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Vince Chase remains top dog on 'Entourage'

Eric builds his business, Turtle has a starlet on his arm and Drama is up for a new role. But the alpha male in the group remains unchanged.

July 12, 2009|Jon Caramanica

As with many fights between intimates, the ones between Vince (Adrian Grenier) and Eric (Kevin Connolly) on "Entourage" are little more than tests of will, games of chicken in which projecting one's own inadequacies is as potent a weapon as pointing out those of the other person.

Early in tonight's episode, the first of the show's sixth season, the two discuss Eric's plan to move into his own house. Vince, for his part, plays it cool. Eric fishes for attention: "C'mon, Vince, you know you don't like to be alone."

"Ha," comes the retort. "I don't like to be alone?"


"How would you know?" Vince parries. "You've never seen me alone. You're always with me 'cause you can't be alone."

"Have you ever lived by yourself?" Eric asks, pleased with himself.

Vince is having none of it. "Have you? And the guest house doesn't count."

Eric is silent.


It is the conflict, the rupture from which this season's narrative tension must be wrung. It is also the only moment in this episode with heat beyond a low simmer. By now, the characters of "Entourage" (HBO, 10:30 p.m. Sundays) have become complacent, impervious even to their own growth. Eric, Vince's manager, may take on other clients and move out of the house; Turtle (Jerry Ferrara), Vince's driver, may date Jamie-Lynn Sigler; and Johnny Drama (Kevin Dillon), Vince's washout older brother, may land himself a spot on a prime-time drama. But this show about four childhood friends from Queens navigating Hollywood will always be a show about an employer and his subordinates.

Without Vince on top, there's no order to preserve, and though "Entourage" plays at tweaking the star system, it's enthralled by it, just another groupie.

The end of last season saw Vince saved from certain obscurity by Martin Scorsese, who taps the fading star to star in his new film. That the new movie is about Jay Gatsby does not appear to have left any marks on the young star, a man-child still game to use his fame to bed whatever young thing crosses his path. After all, there aren't even books on Vince's shelves to be inspected for cracked spines.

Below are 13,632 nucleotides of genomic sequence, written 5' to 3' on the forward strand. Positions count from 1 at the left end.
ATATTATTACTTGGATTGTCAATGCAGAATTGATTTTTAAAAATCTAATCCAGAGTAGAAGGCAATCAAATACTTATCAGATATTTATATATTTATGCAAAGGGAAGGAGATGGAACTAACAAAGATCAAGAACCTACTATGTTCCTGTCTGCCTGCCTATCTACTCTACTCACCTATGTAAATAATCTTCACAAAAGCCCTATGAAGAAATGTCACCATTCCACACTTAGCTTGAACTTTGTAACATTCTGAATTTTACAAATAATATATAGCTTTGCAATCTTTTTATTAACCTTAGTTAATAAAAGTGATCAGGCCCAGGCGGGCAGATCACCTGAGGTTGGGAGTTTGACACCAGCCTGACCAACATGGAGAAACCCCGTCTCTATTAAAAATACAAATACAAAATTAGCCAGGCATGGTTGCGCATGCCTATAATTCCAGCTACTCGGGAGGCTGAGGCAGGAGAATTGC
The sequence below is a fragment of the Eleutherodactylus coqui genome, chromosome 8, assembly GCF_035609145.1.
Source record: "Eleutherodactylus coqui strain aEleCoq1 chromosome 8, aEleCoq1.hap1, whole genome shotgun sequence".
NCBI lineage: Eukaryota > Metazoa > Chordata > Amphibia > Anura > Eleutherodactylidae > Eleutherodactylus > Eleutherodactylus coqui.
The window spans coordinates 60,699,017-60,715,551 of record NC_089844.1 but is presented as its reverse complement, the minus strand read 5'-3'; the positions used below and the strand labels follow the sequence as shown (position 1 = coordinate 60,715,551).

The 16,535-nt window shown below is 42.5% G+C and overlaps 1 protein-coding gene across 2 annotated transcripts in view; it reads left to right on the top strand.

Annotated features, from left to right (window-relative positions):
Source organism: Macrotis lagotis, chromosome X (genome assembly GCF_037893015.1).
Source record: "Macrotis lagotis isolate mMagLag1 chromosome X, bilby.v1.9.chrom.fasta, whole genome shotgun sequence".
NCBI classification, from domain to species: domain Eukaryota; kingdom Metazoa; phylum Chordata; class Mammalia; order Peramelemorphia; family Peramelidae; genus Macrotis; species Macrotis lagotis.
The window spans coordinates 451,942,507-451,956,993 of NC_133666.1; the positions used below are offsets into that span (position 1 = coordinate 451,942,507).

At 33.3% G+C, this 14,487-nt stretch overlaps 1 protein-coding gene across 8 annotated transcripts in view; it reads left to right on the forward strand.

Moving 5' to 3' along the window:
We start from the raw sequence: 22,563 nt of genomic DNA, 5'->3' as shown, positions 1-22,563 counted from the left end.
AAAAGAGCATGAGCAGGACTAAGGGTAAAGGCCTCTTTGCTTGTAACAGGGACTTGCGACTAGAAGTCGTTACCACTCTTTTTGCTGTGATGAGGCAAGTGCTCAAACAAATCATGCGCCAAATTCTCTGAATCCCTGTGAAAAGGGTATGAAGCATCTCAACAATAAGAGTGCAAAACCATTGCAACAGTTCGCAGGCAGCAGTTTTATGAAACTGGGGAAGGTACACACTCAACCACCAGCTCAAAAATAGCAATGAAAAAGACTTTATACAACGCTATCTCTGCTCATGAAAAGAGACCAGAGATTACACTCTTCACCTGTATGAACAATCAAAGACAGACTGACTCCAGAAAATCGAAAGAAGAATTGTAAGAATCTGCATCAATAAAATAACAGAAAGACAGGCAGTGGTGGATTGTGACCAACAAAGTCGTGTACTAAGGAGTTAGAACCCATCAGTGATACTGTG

Scorsese doesn't seem to be making a return appearance: Next week's episode features the film's premiere, with Vince strutting the red carpet like a made man. Was there ever any doubt? An "Entourage" without a successful and blithe Vincent Chase is no show whatsoever. Maybe it's the stuff of basic cable, or God forbid, network, but schlubs don't play well on HBO.

Which is why, no matter how high those around him climb, none will threaten Vince's primacy. (The show's other alpha male is Vince's agent Ari, played by Jeremy Piven, who still musters servility meshed with his bluster, an admirable act.)

In this regard, not enough attention has been paid to Eric's T-shirts, near-tight at the top but then dangling limply -- shabbily -- a couple of inches past his waist. Here is the Eric conundrum captured in less than a square foot of cotton: Even his most basic attempts at slickness give way to an underlying wobble. And then there's his accent, nasal and kicking, which on this show about the difficulties of assimilation, still grates. (Vince, naturally, has no accent.)

Belonging, though, is getting tougher and tougher for "Entourage" to pull off. This season will feature the usual raft of star cameos (Zac Efron, LeBron James, Lil Wayne, Aaron Sorkin), but the slipstream has left the show in the dust. Ari boasts of signing Greg Garcia, the creator of "My Name Is Earl" -- "now a member of the Miller-Gold family!" That show was canceled in May. (In fairness, Garcia is now writing a pilot for Fox.)

This is an inadvertent nod to the futilities of navigating Hollywood airspace. Bundle that with a financial climate that's changing industries daily -- Ari sprinkles a couple of recessionista references into his harangues ("Have you seen my stock portfolio, Lloyd?") -- and what emerges is a real life more vibrant and dynamic than the show created to celebrate and gently mock it.

In tonight's premiere, there are jokes about Leno and Conan (Jay's last late-night hurrah, it turns out, is needling Vince about being a poor driver). And on next week's episode, the boys debate Seth Rogen's funniness months after "Family Guy" got there and after Rogen effectively roasted himself on "Saturday Night Live."

Once was a time when "Entourage" had no peer in Hollywood meta-commentary. But the city is moving fast -- the show needs to keep up.


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